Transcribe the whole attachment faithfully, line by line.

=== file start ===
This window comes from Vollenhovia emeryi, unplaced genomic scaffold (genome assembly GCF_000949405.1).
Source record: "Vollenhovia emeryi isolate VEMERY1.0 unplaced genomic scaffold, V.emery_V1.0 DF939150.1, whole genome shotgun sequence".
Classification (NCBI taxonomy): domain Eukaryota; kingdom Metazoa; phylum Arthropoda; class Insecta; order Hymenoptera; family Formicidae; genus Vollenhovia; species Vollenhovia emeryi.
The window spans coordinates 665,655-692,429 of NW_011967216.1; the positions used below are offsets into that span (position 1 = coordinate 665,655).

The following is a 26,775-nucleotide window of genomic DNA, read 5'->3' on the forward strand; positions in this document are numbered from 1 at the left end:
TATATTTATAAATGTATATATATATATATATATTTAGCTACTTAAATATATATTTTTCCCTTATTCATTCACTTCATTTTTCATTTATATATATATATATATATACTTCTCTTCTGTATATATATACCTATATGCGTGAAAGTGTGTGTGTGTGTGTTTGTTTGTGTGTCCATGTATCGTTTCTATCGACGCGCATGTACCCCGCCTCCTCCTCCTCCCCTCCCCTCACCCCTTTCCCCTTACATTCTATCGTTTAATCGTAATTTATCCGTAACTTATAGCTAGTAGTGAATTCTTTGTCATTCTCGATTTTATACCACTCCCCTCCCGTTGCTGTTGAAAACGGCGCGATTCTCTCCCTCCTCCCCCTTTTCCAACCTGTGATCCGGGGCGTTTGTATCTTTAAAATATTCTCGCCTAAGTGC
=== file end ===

This window comes from Vollenhovia emeryi, unplaced genomic scaffold (genome assembly GCF_000949405.1).
Source record: "Vollenhovia emeryi isolate VEMERY1.0 unplaced genomic scaffold, V.emery_V1.0 DF939150.1, whole genome shotgun sequence".
Classification (NCBI taxonomy): domain Eukaryota; kingdom Metazoa; phylum Arthropoda; class Insecta; order Hymenoptera; family Formicidae; genus Vollenhovia; species Vollenhovia emeryi.
The window spans coordinates 665,655-692,429 of NW_011967216.1; the positions used below are offsets into that span (position 1 = coordinate 665,655).

The following is a 26,775-nucleotide window of genomic DNA, read 5'->3' on the forward strand; positions in this document are numbered from 1 at the left end:
TATATTTATAAATGTATATATATATATATATATTTAGCTACTTAAATATATATTTTTCCCTTATTCATTCACTTCATTTTTCATTTATATATATATATATATATACTTCTCTTCTGTATATATATACCTATATGCGTGAAAGTGTGTGTGTGTGTGTTTGTTTGTGTGTCCATGTATCGTTTCTATCGACGCGCATGTACCCCGCCTCCTCCTCCTCCCCTCCCCTCACCCCTTTCCCCTTACATTCTATCGTTTAATCGTAATTTATCCGTAACTTATAGCTAGTAGTGAATTCTTTGTCATTCTCGATTTTATACCACTCCCCTCCCGTTGCTGTTGAAAACGGCGCGATTCTCTCCCTCCTCCCCCTTTTCCAACCTGTGATCCGGGGCGTTTGTATCTTTAAAATATTCTCGCCTAAGTGC